What happens after a juvenile is declared a Ward of the Court?

The Judge will consider the probation disposition report and all available information in order to decide the most appropriate disposition, which could include anything from probation to confinement in a state correctional facility. The most common dispositions are as follows:

  • Deferred Entry of Judgment
  • Probation without Wardship
  • Formal probation, which could include community service, curfew, victim restitution, a search and seizure waiver, drug/alcohol counseling, and a commitment to Juvenile Hall
  • Group or foster home placement if the juvenile is not going to be allowed to return home
  • Commitment to the Monterey County Youth Center Commitment to the state of California, Department of Juvenile Justice

Can Juvenile records be sealed?

One of the best things you can do for your child is to get his or her juvenile records sealed.  Applications are available at our main office at 1422 Natividad Road, Salinas, CA (831) 755-3900.

For your convenience the link has been provided:

Juvenile Hall

How long will a minor held in juvenile hall? What happens during that time?

The average length of stay in detention is 23 days. In some cases, minors awaiting placement in out-of-home facilities, such as foster homes, groups home, or the California Youth Authority, or minors who are awaiting trial in adult court may remain in custody for longer periods. School, recreation, exercise, and counseling programs are provided to minors who are in custody. All medical needs are provided through a contract with the California Forensic Medical Group (CFMG). A psychologist is available four days per week and a psychiatrist is on site one afternoon per week. Probation officers interview minors in custody prior to court hearings to gather information for court reports, treatment plans, and recommendations for conditions of probation.

Are minors being held in juvenile hall allowed visitors and, if so, who may visit?

Parents, step-parents, or legal guardians are allowed a 15-minute visit within the first 24 hours after their child's arrival at juvenile hall. Regular visiting for girls is on Saturday from 9:00 A.M. to 11:00 A.M. Visiting for boys is on Saturday and Sunday. Those boys with last names beginning with the letters A through L may have visits on Saturday from 1:00 P.M. to 3:00 P.M.; those with name beginning with M through Z may have visits on Sunday from 9:00 A.M. to 11:00 A.M. Only parents, step-parents, grandparents, and legal guardians are allowed to visit minors in custody. All visitors are subject to search. Please call 831/755-3981 for further information about visiting rules.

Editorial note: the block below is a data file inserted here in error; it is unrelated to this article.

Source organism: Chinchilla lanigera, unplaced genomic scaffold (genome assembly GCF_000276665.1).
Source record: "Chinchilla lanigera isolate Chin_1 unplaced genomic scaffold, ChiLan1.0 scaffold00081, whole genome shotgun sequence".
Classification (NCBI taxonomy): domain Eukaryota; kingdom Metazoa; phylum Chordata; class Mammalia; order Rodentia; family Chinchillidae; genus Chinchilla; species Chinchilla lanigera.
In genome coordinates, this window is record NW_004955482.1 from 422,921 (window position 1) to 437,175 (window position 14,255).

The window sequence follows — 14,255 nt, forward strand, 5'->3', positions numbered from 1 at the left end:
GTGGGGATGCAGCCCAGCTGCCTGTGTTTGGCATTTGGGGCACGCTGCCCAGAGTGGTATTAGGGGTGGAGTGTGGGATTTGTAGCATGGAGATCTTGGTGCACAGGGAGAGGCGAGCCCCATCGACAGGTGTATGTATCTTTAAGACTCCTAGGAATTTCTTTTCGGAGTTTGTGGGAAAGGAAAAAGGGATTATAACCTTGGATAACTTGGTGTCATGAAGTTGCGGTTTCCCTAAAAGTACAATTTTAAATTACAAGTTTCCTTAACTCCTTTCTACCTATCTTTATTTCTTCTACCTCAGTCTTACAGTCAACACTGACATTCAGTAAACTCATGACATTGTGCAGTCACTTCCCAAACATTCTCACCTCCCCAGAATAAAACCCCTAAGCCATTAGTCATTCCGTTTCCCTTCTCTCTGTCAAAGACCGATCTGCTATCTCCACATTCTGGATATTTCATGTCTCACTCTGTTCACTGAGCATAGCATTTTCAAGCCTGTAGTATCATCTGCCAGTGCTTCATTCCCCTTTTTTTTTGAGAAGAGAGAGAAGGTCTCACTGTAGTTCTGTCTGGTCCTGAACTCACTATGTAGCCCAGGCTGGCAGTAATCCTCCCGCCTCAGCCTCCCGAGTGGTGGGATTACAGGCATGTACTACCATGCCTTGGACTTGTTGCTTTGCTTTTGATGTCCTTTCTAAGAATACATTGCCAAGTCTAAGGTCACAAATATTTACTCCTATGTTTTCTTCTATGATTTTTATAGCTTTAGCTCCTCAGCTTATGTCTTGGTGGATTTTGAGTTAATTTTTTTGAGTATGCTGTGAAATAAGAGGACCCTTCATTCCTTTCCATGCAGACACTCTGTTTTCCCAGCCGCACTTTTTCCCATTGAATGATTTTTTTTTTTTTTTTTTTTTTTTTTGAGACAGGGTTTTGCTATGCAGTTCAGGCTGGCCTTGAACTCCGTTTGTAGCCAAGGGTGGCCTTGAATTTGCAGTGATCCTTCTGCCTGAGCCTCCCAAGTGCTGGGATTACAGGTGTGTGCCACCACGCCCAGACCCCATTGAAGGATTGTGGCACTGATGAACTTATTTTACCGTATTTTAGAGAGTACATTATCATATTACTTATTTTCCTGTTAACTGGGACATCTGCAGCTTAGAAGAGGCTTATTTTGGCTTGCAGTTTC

Youth Center

Visiting

Who can visit? Parents, Guardians or persons standing in Loco parentis. Only two siblings allowed per visit once resident is on phase II. A copy of a birth certificate must be given to the person in charge of visitation for siblings to be allowed into the Youth Center Maximum of four persons per visit.

Special Visits

Special visits are subject to approval at the discretion of Youth Center Probation Officer Only. Home Pass Eligibility Residents must be a phase II resident (120 day minimum stay) or higher to be eligible for a home pass. Home passes may be lost if a minor fails to earn 90 out of 100 of his daily points of for a major rule violation.

    Medical Appointments

    All Medical appointments must be cleared by Youth Center Nurse and Probation Officer.

    Is there a fee charged for Residents staying at the Youth Center?

    Yes. The amount is prorated subject to parent's income.

    Are residents allowed to have money?

    Residents are allowed to have a minimum of $40 on occasions when required for Youth Center outings.

    How are the living quarters?

    Youth Center houses Residents in a dorm setting composed of two different bays. Pinnacles bay is an introductory bay where residents are housed for a minimum of 30 days until they reach phase I at which point they are transferred to Gavilan Bay for the remainder of their stay at the Youth Center

    Can residents receive personal products?

    Once residents have reached I they are allowed to receive personal products with the following restrictions; No glass bottles, no red or blue colors. All items must be in clear unopened plastic bottles with the youth’. No item may contain alcohol as an ingredient. All items must have residents name written on it in blank ink prior to Youth Center visit or they will not be accepted. Products will only be received on the first Sunday of the month. For a complete list of items that may be brought to the Youth Center, please call (831) 759-6704.

    Can records be sealed once they have been released?

    One of the best things you can do for your child is to get his or her juvenile records sealed. This can be done once residents are completely off probation. Your Child must be 18 years of age or older and off probation in order to be eligible to apply for his/her records to be sealed. Applications are available at our main office at 1422 Natividad Road Salinas Phone number (831) 759-3900.